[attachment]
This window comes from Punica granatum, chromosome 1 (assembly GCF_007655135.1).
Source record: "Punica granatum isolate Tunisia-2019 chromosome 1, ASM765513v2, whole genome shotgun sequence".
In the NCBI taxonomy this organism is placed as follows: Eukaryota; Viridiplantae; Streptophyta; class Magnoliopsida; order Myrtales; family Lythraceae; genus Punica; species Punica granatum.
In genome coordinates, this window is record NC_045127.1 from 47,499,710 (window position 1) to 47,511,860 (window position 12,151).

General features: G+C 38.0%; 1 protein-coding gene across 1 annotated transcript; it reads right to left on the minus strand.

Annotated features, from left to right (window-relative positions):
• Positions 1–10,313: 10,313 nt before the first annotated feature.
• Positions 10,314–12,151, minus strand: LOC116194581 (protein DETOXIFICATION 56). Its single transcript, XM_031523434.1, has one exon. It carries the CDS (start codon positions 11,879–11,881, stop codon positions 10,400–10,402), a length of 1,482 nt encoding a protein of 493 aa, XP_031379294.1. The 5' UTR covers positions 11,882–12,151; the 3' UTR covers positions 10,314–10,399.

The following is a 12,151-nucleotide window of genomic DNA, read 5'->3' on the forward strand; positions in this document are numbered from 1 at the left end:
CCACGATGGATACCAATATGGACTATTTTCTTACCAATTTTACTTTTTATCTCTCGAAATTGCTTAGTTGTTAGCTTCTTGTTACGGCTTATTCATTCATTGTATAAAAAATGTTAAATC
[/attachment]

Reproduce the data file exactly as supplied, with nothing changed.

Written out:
This window comes from Punica granatum, chromosome 1 (assembly GCF_007655135.1).
Source record: "Punica granatum isolate Tunisia-2019 chromosome 1, ASM765513v2, whole genome shotgun sequence".
In the NCBI taxonomy this organism is placed as follows: Eukaryota; Viridiplantae; Streptophyta; class Magnoliopsida; order Myrtales; family Lythraceae; genus Punica; species Punica granatum.
In genome coordinates, this window is record NC_045127.1 from 47,499,710 (window position 1) to 47,511,860 (window position 12,151).

General features: G+C 38.0%; 1 protein-coding gene across 1 annotated transcript; it reads right to left on the minus strand.

Annotated features, from left to right (window-relative positions):
• Positions 1–10,313: 10,313 nt before the first annotated feature.
• Positions 10,314–12,151, minus strand: LOC116194581 (protein DETOXIFICATION 56). Its single transcript, XM_031523434.1, has one exon. It carries the CDS (start codon positions 11,879–11,881, stop codon positions 10,400–10,402), a length of 1,482 nt encoding a protein of 493 aa, XP_031379294.1. The 5' UTR covers positions 11,882–12,151; the 3' UTR covers positions 10,314–10,399.

The following is a 12,151-nucleotide window of genomic DNA, read 5'->3' on the forward strand; positions in this document are numbered from 1 at the left end:
CCACGATGGATACCAATATGGACTATTTTCTTACCAATTTTACTTTTTATCTCTCGAAATTGCTTAGTTGTTAGCTTCTTGTTACGGCTTATTCATTCATTGTATAAAAAATGTTAAATC